The first communist country in the aftermath of World War I was Russia, renamed the Union of Soviet Socialist Republics (U.S.S.R.). Millions in the West thought that the new U.S.S.R. was "the workers' paradise." American journalist John Reed visited the country and proclaimed, "I have seen the future and it works."
Neighboring Mongolia soon followed. After World War II more countries joined the communist empire–the nations of Eastern Europe forcibly annexed into the Stalinist Soviet system. China's communist government took power in 1949. North Korea and North Vietnam soon followed; Cuba a decade later.
In the 1970s communists took control of much of Indochina (South Vietnam, Cambodia, Laos), Afghanistan, Ethiopia, Mozambique and Angola. Grenada in the Caribbean and Yemen on the Arabian peninsula had also fallen to communism.
One after another they fell like dominoes until almost half the world's landmass was communist and a great deal of the rest flirted with various forms of socialism, communism watered down.
Until Ronald Reagan.
The 40th President of the United States took over the leadership of the country at a troubled time.
Americans had lost confidence in their institutions during the Watergate scandal and the defeat in Vietnam. The resignation in disgrace of President Richard Nixon in 1974 came at a time of economic trouble caused by events in the Middle East. The brief interim presidency of Gerald Ford was followed by that of Jimmy Carter. Well-meaning and idealistic President Carter was seen around the world as a lightweight, more interested in advancing humanitarian programs than in leading the free world.
The 1979 revolution in Iran was a turning point in Mr. Carter's presidency and led inevitably to his fall from power. The seizure of American diplomatic staff as hostages and their 444-day captivity showed the impotence of the United States and the incompetence of its leadership at the end of a bad 15-year period.
Within minutes of Ronald Reagan being sworn in as President in January 1981, it was announced that the hostages had been released by Iran's revolutionary Islamic government.
By the end of his presidency, the communist system was in a state of collapse, the handwriting on the wall. At least four other leaders can be given some credit for this. Among them were the Polish Pope, John Paul II, who inspired the people of Poland to revolt against their atheistic leaders; British Prime Minister Margaret Thatcher, who turned back the tide of socialism in her own country and inspired the Polish dockyard workers of Gdansk to do the same; Soviet leader Mikhail Gorbachev, who chose not to resist the inevitable, and the Pakistani President General Zia who shipped American arms through his territory to help those rebelling against the Soviet invaders.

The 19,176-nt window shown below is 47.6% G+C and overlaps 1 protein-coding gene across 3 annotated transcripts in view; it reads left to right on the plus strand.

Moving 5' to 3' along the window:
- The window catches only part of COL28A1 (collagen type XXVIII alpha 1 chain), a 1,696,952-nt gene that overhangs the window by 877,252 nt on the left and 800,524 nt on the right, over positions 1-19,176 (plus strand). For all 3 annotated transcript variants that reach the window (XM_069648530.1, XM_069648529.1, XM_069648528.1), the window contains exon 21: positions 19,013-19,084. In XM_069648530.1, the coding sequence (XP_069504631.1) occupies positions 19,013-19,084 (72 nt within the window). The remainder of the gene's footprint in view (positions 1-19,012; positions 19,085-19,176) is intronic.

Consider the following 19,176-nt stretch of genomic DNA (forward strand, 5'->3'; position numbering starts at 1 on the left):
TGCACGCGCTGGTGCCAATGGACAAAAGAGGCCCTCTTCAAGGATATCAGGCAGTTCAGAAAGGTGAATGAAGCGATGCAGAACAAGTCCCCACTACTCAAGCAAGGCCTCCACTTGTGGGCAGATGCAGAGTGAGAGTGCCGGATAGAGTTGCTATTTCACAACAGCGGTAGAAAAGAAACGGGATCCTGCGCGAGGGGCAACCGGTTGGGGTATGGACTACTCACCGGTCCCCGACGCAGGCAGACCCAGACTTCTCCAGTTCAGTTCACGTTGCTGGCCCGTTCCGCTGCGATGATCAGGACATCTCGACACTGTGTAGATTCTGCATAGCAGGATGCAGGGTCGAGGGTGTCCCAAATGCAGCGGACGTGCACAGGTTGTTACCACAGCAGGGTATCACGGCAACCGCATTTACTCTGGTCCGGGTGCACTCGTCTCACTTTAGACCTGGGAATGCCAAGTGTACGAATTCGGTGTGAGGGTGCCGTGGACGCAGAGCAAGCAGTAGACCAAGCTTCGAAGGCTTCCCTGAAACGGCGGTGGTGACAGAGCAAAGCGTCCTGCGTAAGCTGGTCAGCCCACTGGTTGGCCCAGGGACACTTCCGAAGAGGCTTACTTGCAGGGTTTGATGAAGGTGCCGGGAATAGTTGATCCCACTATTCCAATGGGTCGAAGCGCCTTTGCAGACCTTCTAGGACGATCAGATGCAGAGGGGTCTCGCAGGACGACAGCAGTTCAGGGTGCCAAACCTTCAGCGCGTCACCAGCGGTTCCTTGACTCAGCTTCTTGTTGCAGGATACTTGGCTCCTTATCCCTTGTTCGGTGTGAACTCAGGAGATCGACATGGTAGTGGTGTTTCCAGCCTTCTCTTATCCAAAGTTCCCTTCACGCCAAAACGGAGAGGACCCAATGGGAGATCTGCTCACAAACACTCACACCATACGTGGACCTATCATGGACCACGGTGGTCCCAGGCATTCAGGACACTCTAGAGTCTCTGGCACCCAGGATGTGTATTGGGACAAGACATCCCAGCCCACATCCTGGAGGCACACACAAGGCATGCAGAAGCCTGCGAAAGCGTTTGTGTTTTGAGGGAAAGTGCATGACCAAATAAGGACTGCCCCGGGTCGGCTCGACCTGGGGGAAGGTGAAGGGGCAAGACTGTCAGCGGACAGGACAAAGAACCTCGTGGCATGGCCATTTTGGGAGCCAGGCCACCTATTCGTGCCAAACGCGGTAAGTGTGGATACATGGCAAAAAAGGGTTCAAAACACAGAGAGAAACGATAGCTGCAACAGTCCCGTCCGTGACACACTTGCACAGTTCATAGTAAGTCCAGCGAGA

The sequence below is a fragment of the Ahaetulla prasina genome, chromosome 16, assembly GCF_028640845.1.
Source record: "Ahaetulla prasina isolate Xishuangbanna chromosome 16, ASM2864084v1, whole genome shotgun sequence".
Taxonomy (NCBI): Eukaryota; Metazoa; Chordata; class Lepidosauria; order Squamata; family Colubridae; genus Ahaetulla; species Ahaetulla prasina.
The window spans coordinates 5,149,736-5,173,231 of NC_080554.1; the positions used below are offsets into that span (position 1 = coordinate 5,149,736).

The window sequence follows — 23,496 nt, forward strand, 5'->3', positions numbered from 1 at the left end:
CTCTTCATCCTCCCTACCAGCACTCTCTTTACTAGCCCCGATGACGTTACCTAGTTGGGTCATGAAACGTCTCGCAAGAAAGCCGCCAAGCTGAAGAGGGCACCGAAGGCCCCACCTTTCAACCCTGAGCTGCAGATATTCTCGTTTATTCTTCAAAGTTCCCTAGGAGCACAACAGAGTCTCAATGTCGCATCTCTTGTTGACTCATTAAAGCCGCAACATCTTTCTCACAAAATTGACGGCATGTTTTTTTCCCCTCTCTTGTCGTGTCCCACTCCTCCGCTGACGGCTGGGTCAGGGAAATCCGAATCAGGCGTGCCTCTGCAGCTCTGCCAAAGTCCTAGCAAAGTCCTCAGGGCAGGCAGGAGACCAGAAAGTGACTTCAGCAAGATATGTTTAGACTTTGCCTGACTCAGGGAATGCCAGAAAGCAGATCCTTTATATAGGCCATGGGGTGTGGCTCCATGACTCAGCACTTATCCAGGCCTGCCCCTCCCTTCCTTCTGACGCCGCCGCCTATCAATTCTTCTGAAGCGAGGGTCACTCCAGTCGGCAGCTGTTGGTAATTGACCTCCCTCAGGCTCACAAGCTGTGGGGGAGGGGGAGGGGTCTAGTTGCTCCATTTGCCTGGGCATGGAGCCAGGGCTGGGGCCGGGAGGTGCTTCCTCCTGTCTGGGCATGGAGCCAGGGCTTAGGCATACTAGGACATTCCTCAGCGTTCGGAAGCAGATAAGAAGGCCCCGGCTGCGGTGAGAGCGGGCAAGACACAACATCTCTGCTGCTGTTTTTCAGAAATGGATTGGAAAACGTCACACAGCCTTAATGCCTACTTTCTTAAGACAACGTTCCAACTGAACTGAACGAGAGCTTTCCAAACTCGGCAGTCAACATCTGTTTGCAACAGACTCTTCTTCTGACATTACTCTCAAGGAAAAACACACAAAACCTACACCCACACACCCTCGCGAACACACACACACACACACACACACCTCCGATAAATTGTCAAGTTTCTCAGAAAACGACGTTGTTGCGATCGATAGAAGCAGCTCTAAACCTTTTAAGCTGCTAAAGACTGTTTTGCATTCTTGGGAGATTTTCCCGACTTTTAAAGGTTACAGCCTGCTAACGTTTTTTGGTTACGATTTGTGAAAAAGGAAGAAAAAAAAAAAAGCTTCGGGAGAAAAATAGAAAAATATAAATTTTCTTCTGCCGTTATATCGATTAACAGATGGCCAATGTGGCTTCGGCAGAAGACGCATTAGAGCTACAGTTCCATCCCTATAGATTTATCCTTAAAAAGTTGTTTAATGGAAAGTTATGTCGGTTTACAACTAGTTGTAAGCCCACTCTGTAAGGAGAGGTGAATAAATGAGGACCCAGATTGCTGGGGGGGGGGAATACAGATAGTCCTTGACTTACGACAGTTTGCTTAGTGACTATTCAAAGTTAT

But, without Ronald Reagan, communism would still be a threat to the peace and security of the world. It was his single-minded vision—"Mr. Gorbachev, tear down this wall!"—which brought down the Berlin Wall and ended over four decades of division in Europe.
At the beginning of his presidency he described the Soviet empire as an "evil empire," thereby going directly against the diplomacy of decades. Just a few months after the Soviet invasion of Afghanistan he chose to substantially increase U.S. defense spending. Unable to match the increase, bogged down in a war it could not win and with an economic system that had failed miserably to deliver the goods, Moscow was doomed. The Soviet Union staggered on until 1991, but it was Reagan's vision that led directly to its fall.
American columnist George Will wrote following Mr. Reagan's death: "One measure of a leader's greatness is this: By the time he dies, the dangers that summoned him to greatness have been so thoroughly defeated, in no small measure by what he did, it is difficult to recall the magnitude of those dangers, or of his achievements."
Certainly, communism is totally discredited and no longer remains a credible threat.
Proverbs 29:18 says, "Where there is no vision, the people perish." Americans were floundering when Ronald Reagan became president. After his eight years in the White House, Americans once again had a vision, a sense of purpose and a determined resolve.
In remembering Mr. Reagan we should also take notice of the presence of one other world leader at his state funeral. Former British Prime Minister Margaret Thatcher, now in ill health following a series of strokes, will be there. Mrs. Thatcher, now Baroness Thatcher, did for Britain what Mr. Reagan accomplished in America–turning a country around after a period of decline. Together, the two revived the strong Anglo-American alliance that continues to this day.
To better understand America's place in the world, and how it was foretold thousands of years ago in the Bible, please request or download our free booklet The United States and Britain in Bible Prophecy.